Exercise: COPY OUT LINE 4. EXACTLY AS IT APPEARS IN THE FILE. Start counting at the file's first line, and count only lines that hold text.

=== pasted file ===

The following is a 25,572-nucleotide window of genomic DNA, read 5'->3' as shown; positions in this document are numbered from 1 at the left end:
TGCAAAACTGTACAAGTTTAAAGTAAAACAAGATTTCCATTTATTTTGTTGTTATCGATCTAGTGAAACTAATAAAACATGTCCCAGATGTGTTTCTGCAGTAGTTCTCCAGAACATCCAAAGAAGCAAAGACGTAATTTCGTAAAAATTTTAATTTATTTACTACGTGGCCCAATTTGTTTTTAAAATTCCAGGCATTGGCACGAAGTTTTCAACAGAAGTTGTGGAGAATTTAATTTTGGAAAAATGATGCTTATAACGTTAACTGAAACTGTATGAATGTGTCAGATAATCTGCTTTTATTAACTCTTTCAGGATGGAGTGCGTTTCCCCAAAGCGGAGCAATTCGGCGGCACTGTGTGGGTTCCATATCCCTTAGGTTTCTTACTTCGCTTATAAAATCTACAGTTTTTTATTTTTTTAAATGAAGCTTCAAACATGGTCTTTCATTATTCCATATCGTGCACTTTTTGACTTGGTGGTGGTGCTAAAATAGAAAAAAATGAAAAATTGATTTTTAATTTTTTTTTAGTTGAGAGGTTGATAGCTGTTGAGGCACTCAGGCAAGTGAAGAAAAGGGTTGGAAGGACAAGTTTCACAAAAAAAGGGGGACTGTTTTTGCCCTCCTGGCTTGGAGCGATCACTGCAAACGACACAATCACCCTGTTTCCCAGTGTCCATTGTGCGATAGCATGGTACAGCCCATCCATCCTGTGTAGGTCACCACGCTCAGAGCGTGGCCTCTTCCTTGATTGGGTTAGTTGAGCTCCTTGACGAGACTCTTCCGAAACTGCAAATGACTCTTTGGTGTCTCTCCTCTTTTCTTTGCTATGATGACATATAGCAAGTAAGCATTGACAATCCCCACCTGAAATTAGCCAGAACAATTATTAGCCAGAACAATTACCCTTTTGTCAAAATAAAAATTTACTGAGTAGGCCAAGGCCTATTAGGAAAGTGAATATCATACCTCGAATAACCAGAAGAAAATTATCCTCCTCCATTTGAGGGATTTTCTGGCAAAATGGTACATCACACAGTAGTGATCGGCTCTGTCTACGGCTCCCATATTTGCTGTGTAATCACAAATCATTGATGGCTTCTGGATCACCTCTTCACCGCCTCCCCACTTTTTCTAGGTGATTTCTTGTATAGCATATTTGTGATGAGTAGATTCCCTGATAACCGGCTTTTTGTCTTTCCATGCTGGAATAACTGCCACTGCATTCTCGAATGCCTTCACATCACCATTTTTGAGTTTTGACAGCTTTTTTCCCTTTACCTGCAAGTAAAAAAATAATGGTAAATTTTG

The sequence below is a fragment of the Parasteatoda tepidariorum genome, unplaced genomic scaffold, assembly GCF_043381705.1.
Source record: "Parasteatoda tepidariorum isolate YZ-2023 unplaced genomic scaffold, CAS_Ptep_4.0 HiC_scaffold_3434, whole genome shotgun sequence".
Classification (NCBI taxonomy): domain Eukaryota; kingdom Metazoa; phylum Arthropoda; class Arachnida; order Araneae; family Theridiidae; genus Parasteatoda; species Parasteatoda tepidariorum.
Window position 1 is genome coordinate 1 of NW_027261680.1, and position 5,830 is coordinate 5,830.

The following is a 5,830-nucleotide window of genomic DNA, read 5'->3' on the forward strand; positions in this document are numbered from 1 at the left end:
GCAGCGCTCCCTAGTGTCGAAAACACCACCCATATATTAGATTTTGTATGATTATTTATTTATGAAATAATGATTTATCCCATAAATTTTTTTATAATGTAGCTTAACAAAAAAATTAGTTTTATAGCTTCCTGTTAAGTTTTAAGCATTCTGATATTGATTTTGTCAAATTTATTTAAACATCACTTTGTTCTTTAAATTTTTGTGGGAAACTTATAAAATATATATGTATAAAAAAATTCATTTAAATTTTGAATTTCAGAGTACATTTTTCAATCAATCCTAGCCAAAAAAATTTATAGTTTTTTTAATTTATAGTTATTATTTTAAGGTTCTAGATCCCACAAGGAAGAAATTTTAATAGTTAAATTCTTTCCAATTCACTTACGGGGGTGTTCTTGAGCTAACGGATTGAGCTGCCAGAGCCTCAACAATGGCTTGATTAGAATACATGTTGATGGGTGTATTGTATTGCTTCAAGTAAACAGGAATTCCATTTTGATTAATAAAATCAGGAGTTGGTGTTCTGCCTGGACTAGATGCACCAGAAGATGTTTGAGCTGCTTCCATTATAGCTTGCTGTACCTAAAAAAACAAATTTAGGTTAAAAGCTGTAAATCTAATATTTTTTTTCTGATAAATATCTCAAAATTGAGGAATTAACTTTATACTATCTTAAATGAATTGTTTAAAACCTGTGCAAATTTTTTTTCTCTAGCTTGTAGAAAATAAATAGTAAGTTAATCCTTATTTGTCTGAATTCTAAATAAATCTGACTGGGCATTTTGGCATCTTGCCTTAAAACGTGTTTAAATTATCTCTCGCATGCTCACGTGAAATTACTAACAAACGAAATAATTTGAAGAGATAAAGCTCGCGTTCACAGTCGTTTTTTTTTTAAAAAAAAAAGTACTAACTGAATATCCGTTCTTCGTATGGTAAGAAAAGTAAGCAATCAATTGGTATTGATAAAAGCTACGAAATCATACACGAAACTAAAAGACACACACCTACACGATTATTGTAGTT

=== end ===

Source record: "Parasteatoda tepidariorum isolate YZ-2023 unplaced genomic scaffold, CAS_Ptep_4.0 HiC_scaffold_3434, whole genome shotgun sequence".